Published by NAL on February 4th, 2014
Genres: Young Adult, Historical Fiction
In the Houses of Montague and Capulet, there is only one goal: power. The boys are born to fight and die for honor and—if they survive—marry for influence and money, not love. The girls are assets, to be spent wisely. Their wishes are of no import. Their fates are written on the day they are born.
Benvolio Montague, cousin to Romeo, knows all this. He expects to die for his cousin, for his house, but a spark of rebellion still lives inside him. At night, he is the Prince of Shadows, the greatest thief in Verona—and he risks all as he steals from House Capulet. In doing so, he sets eyes on convent-bound Rosaline, and a terrible curse begins that will claim the lives of many in Verona…
… And will rewrite all their fates, forever.
I’ve only read one other novel by Rachel Caine, and Ink and Bone sorely disappointed me. So when I picked up Prince of Shadows, realizing only halfway through the book by whom it had been written, I was pleasantly surprised. Because this book was amazing. Now, let me tell you about my feels because I have many.
Let it be known that I love retellings, especially those that expand an original beyond its horizon. This Romeo and Juliet retelling was enriched by the point of view of Benvolio Montague, Romeo’s (much more reasonable) cousin. Prince of Shadows combines an engaging narrator (yes, Benvolio Montague is my dreamboat), a dark atmosphere set in the streets of Verona (yes, Verona is a gem of Italy) and poetic prose that makes the historical setting come to life.
First of all, how can I not fall in love with a Romeo and Juliet retelling that commences with trespassing and thoughts of murder? How, I ask you? Simply impossible.
This was the retelling of Romeo and Juliet I didn’t know I needed in my life. Let me tell you of my undying love for Benvolio Montague. The most famous burglar of Verona – which earns him the nickname Prince of Shadows – is an exquisite character, and he makes Romeo look like a fool. There is no greater joy than discovering remotely reasonable men in a Romeo and Juliet retelling, let me assure you. So in this book, a different male protagonist advances into the spotlight. Benvolio is not quite as pretty as his rosy-cheeked cousin Romeo but he’s the one who has his wits together. Benvolio is such a wonderfully multi-layered, captivating character. Whereas others settle differences with a brawl in the city, Benvolio sneaks across the rooftops of Verona to steal his enemies’ possessions of value. He’s a sneak. A trickster, but one loyal to his family and his friends. At the manor, he’s a caged panther, but at night he puts on his disguise and revels in his freedom. And I love this guy, have I mentioned that? Yes? Yes. Romeo, on the other hand, is a dreamer, his heads more in the clouds that firmly on his shoulders. Romeo, though praised as the epitome of a romantic, is a shallow little fellow who cannot see past a beautiful face. He made me want to break things, dear friends.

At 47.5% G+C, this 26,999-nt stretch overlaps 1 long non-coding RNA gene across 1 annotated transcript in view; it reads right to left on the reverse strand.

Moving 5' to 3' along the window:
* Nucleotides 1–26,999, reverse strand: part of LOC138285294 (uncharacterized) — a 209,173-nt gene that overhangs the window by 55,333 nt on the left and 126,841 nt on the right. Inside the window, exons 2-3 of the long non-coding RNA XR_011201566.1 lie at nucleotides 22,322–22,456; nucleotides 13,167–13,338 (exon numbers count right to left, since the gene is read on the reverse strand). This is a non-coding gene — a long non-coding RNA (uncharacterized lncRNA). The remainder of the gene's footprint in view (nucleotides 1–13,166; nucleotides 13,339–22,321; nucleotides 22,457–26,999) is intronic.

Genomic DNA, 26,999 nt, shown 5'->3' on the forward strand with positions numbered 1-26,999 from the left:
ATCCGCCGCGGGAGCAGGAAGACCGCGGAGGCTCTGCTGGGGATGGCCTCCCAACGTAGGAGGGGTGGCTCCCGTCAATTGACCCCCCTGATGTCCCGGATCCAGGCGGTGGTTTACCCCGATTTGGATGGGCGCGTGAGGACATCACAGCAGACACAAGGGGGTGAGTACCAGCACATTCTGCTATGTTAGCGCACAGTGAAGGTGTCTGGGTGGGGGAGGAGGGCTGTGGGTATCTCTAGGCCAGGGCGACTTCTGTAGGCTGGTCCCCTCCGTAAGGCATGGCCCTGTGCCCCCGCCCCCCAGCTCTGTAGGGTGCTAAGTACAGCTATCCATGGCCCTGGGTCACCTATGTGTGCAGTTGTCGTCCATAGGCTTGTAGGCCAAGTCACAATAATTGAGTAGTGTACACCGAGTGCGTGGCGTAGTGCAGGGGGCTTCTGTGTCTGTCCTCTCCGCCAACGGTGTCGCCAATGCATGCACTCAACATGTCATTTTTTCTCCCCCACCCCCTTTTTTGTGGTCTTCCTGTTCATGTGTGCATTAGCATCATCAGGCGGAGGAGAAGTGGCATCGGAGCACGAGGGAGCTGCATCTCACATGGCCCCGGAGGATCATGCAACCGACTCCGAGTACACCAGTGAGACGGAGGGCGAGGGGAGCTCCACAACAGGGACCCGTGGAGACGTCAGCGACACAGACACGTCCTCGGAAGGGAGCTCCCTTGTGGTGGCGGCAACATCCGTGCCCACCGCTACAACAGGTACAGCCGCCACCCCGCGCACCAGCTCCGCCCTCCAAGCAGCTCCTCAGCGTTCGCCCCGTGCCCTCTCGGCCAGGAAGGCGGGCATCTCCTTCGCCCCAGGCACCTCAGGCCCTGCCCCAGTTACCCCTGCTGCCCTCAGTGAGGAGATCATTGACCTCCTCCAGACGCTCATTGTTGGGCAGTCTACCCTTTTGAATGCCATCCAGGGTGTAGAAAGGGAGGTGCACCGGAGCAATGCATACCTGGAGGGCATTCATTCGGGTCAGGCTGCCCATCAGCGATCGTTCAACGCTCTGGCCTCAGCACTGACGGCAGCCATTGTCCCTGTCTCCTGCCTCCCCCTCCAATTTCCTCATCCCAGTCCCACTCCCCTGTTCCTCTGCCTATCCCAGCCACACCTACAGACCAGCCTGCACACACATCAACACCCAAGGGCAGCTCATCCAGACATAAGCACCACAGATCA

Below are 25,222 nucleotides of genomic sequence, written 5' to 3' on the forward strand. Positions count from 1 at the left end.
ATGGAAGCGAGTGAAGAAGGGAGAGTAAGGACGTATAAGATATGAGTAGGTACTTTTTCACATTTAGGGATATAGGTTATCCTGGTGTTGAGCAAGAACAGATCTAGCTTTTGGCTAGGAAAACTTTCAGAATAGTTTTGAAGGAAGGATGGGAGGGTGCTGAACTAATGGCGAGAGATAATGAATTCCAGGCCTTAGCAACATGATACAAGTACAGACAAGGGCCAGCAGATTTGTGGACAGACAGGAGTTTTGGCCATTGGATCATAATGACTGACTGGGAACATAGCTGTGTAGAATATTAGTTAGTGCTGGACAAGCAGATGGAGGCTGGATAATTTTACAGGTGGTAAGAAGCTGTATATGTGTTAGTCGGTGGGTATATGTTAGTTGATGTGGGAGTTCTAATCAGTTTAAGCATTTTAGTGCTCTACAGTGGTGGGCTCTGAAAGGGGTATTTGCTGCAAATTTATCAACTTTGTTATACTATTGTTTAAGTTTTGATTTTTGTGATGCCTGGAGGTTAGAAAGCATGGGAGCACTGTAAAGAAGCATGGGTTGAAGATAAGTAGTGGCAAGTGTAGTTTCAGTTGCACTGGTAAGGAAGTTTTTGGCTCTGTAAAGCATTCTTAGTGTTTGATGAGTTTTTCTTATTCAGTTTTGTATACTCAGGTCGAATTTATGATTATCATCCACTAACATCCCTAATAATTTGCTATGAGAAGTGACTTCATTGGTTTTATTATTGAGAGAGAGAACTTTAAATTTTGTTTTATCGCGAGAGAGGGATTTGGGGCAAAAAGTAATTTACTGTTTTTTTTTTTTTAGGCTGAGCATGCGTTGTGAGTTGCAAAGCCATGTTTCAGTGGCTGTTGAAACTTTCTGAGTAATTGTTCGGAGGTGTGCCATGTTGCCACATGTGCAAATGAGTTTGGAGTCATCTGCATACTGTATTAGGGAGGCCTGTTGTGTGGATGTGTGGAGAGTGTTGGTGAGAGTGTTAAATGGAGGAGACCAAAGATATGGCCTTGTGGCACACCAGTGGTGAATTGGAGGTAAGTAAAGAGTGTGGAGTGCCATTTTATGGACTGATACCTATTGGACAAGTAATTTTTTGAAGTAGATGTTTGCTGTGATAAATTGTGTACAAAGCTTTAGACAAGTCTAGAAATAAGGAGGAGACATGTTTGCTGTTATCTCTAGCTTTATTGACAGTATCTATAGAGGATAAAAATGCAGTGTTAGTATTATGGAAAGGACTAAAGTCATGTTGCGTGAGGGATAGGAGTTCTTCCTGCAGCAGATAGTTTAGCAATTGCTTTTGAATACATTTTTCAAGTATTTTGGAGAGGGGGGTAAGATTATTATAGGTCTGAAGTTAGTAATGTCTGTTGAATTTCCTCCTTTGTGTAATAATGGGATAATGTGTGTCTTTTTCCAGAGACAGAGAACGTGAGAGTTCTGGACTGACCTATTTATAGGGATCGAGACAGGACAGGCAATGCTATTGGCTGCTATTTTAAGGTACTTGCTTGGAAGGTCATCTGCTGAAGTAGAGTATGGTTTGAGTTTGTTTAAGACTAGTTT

So, one fateful day, Benvolio meets his match, which happens quite early in the book. He runs into Rosaline on one of his nightly excursions of thievery. Rosaline is a strong heroine, someone to root for, for her characterization is empowering to women. She is well-educated, strong-willed, and has a spark of sass, too. The pairing of Benvolio and Rosaline are the slow burn to Romeo and Juliet’s insta-love. To my surprise, I really enjoyed the contrast. I’m not fond of stories featuring insta-love but it worked in miraculous ways in Prince of Shadows. Because as I’ve mentioned, the book is told from Benvolio’s perspective, so it really underpins the strength of a slowly developing love. In addition, I appreciated the explanation Caine delivered for the folly that was Romeo and Juliet’s fleeting romance.
To reduce Prince of Shadows to a mere love story would, however, not do the book justice in the slighest. What made me love this book so much was that the love story, though a driver of the plot, didn’t take a front seat.
I had a love-hate relationship with their best friend Mercutio. Mercutio is such a grey character, he’s the friend who sways from his path because he’s deeply wronged and wounded, and yet you kind of what to give him a good shake. Their gay best friend who’s also involved in Benvolio’s nightly mischief is instrumentalized for two purposes. One, as demonstrated by the example of Mercutio, the focus on friendship is strong in this book. The three young men make a fantastic trio and Verona puts their loyalties to the test more than once. Two, also demonstrated by the example of Mercutio, the author takes a wonderful stab at the injustices of a narrow-minded and corrupt society, and though it hurt as hell, I still loved it. This book stirs an intricate plot of political alliances, family feuds, violent clashes, and betrayals. The ugly truth of Verona’s little secrets is bloody and unforgiving, and the book paints a haunting image of a city torn apart by two families with poignant, vivid writing. The pain, sorrows, desperation, and hatred were so palpably real, which is testimony to Caine’s skills as a writer. From sympathy to blinding fury, I think Prince of Shadows made me feel every shade of emotion in existence.
All in all, Prince of Shadows made for a wickedly good love story. Wicked, because it was overshadowed by hatred, bloodshed, and general madness. Good, because it gave me all the feels. And because Romeo and Juliet can both suck it, for they are not the true stars of this romantic tragedy. Seriously, if you have a heart for twisted reimaginings of ancient tales, then Prince of Shadows is your book.